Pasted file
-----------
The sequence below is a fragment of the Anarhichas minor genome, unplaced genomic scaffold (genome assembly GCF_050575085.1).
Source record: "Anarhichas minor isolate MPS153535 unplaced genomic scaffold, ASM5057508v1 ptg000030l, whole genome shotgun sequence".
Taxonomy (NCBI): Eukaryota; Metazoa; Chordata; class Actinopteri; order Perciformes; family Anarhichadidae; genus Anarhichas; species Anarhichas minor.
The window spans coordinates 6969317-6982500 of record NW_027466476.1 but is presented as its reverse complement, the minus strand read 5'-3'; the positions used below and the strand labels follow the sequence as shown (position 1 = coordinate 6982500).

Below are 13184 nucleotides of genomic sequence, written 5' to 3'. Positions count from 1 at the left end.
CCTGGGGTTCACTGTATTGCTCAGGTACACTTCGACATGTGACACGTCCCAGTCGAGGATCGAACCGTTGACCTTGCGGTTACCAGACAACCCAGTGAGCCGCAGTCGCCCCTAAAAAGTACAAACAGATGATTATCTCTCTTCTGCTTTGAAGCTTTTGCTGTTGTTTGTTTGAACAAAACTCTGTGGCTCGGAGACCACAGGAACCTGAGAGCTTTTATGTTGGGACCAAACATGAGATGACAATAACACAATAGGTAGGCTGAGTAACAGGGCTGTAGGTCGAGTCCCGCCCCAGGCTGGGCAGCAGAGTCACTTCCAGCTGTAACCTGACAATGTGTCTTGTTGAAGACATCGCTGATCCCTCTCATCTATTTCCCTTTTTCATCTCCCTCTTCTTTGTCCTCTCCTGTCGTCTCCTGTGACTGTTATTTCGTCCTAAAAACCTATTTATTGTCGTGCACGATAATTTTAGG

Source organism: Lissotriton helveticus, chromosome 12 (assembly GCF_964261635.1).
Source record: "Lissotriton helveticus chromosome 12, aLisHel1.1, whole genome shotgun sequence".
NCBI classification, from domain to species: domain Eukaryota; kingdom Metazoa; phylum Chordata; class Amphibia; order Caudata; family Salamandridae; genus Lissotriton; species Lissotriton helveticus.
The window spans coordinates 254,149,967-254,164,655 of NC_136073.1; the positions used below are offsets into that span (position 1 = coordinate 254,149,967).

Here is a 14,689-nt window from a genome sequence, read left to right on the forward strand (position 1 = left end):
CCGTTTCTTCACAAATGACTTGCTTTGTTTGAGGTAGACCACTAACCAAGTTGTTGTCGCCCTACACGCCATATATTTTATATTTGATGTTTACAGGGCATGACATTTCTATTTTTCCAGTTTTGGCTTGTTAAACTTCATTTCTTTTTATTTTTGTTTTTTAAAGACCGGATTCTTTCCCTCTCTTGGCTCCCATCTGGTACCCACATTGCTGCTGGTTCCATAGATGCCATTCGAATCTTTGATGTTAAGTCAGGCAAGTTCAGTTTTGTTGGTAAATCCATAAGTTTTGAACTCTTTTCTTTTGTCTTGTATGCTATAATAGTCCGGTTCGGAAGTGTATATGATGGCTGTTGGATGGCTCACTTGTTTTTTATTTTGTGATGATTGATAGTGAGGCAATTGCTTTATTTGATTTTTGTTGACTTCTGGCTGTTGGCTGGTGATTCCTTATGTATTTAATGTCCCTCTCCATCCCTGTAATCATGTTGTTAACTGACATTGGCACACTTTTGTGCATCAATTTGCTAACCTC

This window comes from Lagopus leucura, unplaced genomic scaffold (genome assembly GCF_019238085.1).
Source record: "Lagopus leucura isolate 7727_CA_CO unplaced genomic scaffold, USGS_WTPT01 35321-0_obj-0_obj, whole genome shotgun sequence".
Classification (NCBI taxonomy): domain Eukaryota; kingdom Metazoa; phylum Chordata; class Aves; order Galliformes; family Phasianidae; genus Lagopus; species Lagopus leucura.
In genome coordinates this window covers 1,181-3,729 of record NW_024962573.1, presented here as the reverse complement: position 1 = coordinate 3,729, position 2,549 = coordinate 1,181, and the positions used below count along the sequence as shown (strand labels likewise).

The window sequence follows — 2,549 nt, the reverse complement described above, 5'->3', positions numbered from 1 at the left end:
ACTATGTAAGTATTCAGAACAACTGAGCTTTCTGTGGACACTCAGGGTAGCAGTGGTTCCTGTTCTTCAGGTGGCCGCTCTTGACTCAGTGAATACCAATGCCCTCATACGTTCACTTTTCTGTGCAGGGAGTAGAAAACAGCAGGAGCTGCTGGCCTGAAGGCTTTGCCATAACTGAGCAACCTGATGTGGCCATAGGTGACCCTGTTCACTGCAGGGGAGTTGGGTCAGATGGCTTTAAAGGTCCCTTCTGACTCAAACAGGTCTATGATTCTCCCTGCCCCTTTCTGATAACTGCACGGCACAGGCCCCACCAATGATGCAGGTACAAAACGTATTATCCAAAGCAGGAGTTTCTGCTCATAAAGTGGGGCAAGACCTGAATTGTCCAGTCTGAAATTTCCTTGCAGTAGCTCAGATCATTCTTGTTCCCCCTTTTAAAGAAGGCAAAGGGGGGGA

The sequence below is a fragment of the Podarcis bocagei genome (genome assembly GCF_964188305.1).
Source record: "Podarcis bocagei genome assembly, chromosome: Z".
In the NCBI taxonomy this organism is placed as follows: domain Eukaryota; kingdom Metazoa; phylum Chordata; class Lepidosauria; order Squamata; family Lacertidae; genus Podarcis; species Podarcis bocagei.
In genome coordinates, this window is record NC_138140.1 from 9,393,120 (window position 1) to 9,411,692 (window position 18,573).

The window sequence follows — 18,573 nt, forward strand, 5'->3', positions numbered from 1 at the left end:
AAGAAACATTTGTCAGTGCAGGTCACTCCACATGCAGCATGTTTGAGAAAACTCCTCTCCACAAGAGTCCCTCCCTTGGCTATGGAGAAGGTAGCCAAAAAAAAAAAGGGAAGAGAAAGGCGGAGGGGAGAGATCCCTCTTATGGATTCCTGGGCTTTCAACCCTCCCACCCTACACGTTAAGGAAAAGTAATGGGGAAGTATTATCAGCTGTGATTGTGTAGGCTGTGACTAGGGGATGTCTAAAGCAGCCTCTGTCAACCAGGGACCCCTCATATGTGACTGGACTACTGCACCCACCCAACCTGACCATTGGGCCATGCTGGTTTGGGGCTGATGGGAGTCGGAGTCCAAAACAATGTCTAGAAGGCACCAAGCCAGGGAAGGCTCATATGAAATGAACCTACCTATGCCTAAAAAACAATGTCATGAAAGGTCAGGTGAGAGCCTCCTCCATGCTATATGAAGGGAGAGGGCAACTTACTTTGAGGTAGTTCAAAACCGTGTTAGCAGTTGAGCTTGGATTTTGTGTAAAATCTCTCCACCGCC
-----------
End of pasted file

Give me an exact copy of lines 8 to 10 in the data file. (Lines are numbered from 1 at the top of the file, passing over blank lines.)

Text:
Source record: "Lissotriton helveticus chromosome 12, aLisHel1.1, whole genome shotgun sequence".
NCBI classification, from domain to species: domain Eukaryota; kingdom Metazoa; phylum Chordata; class Amphibia; order Caudata; family Salamandridae; genus Lissotriton; species Lissotriton helveticus.
The window spans coordinates 254,149,967-254,164,655 of NC_136073.1; the positions used below are offsets into that span (position 1 = coordinate 254,149,967).